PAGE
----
Calendula oil, Motherwort tincture, and Lemonbalm-Lavender tea.

Last week, Abigail held a class on making salves and fire cider. Salves are made from oils that have been herb-infused, either by cooking or slow solar infusion. Beeswax is added to an existing herbal oil to turn it into a solid, similar to the consistency of Chapstick. Herbal salves are handy for injuries like burns and scrapes, and help to soothe irritated or dry skin.

Halley and Anh, fellow garden apprentices, putting finishing touches on our newly made salves.

Anh and Halley, fellow garden apprentices, putting finishing touches on our newly made salves.

Fire cider is a powerful immune booster made by infusing apple cider vinegar with a number of fiery plants: horseradish, cayenne, garlic, and ginger. A sip at the first signs of a winter cold can help to stave off sickness and stimulate blood flow, while warming the body and helping with digestion.


As we begin to contemplate the end of the growing season, it’s comforting to know that the garden will continue to sustain and support us, even when the temperature drops, the rain sets in, and we cozily plan for another year.


–Margaret, Westgarden Apprentice

Anyone who has lived on Whidbey Island for more than a year will tell you that this summer is exceptionally hot and dry! We’ve had very little rain since the spring, and the sun is strong and bright almost every day.


By noon, lettuce leaves flatten and kale stalks droop as plants try to conserve precious water. Newly seeded beds have to be watched over with the gaze of a worried mother to make sure they don’t dry out before germination takes place. Admittedly, we gardeners wither a bit in the heat, too.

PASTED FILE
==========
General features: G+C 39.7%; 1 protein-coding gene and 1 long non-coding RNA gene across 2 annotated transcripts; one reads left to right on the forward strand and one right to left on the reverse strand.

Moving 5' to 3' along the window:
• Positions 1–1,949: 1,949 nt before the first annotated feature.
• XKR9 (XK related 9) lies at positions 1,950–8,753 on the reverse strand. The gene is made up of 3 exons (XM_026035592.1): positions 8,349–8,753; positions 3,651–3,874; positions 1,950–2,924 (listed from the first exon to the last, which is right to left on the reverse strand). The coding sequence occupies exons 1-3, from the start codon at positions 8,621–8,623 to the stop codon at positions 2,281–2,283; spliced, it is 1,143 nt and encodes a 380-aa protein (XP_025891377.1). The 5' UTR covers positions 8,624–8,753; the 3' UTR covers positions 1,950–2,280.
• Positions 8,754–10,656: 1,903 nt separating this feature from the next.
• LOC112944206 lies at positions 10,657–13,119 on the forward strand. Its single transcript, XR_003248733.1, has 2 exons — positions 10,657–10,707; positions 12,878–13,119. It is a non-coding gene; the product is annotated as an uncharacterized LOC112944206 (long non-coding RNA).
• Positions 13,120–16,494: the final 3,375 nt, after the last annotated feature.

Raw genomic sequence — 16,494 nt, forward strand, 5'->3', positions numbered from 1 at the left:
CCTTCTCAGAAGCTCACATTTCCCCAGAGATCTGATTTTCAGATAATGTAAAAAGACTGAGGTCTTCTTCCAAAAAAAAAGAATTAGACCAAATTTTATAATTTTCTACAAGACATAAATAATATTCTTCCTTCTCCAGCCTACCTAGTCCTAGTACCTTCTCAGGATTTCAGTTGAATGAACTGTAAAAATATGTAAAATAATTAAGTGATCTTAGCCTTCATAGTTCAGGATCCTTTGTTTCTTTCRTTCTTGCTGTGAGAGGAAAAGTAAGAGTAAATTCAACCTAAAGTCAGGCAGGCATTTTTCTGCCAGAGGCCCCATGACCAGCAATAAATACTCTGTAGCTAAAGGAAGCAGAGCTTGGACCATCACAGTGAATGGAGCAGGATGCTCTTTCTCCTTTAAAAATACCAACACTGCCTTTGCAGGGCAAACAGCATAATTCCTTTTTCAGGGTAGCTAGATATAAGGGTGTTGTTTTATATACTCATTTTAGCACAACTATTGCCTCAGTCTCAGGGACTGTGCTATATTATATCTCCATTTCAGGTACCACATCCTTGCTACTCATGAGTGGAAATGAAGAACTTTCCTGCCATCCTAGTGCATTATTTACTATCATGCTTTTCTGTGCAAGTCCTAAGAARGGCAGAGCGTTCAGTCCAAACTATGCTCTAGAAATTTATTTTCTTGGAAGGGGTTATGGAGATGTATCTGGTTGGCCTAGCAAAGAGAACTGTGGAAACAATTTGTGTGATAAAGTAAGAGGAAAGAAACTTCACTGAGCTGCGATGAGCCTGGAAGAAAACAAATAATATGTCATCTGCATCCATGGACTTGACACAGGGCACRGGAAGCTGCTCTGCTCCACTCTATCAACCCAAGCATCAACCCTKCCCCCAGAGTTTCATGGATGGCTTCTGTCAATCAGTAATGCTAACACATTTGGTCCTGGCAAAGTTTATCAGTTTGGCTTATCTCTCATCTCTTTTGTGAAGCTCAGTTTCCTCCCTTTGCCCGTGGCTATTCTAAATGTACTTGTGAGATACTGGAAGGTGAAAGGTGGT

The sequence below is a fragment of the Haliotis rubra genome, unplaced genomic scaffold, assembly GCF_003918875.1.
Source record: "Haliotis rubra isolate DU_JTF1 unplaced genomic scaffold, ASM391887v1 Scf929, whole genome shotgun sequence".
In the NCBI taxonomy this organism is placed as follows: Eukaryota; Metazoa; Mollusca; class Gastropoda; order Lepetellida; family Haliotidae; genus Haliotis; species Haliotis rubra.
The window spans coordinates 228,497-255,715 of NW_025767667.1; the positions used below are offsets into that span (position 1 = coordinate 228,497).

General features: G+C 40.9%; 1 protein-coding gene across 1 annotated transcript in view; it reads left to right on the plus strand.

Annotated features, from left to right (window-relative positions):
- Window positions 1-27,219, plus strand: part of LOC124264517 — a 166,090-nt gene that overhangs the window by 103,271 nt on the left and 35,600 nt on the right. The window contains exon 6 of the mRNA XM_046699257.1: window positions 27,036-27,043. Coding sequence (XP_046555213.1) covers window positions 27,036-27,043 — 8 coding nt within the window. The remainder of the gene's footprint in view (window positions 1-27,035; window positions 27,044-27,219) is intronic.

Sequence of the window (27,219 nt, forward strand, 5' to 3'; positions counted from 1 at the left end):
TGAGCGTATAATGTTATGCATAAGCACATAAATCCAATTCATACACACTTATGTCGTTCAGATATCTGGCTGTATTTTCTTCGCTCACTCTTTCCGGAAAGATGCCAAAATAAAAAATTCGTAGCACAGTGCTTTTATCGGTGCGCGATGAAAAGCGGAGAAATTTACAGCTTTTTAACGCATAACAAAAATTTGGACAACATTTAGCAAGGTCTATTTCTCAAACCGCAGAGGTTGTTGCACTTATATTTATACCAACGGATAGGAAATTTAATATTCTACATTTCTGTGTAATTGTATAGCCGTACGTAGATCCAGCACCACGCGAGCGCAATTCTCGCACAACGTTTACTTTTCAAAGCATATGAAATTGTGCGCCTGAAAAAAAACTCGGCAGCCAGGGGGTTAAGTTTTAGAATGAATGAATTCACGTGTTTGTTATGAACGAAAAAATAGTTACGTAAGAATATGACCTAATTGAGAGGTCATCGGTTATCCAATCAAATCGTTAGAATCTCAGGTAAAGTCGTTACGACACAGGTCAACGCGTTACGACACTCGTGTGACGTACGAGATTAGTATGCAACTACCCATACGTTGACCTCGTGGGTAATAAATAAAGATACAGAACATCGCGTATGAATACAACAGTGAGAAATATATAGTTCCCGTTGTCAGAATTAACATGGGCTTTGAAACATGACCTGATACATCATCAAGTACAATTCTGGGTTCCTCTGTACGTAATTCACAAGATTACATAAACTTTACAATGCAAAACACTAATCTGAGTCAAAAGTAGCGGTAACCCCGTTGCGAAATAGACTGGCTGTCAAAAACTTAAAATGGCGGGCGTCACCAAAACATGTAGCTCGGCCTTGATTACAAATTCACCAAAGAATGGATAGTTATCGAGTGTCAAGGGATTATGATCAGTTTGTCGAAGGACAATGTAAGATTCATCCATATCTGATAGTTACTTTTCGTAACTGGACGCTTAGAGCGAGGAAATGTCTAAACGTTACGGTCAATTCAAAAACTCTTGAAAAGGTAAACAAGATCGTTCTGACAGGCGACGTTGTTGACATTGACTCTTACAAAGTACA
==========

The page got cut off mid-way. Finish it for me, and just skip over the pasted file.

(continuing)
We’re making good use of all of that good solar energy, though, and it’s paying off in the form of beautiful summer veggies. Once mid-June rolled around, we switched into high-gear, planting out most of our late summer crops like beans and squash. Our harvests have gotten heavy, with our last haul reaching nearly 80 pounds!


The heat has had other benefits; we’ve noticed that our dreaded garlic mold has been kept at bay, and we’re expecting a great season for traditionally hot-weather crops like tomatoes and basil.


The grass on the island may be turning brown, and the cool breezes few and far between, but our crops are surely grateful for all of this sunshine.

We’re happy to announce that our weekly Thursday work parties now include the afternoon! Volunteers are welcome to come by the garden any time between 9 am and 4 pm for a variety of gardening tasks for all abilities. As always, we’ll provide a light lunch from noon to 1 pm. We look forward to seeing you there!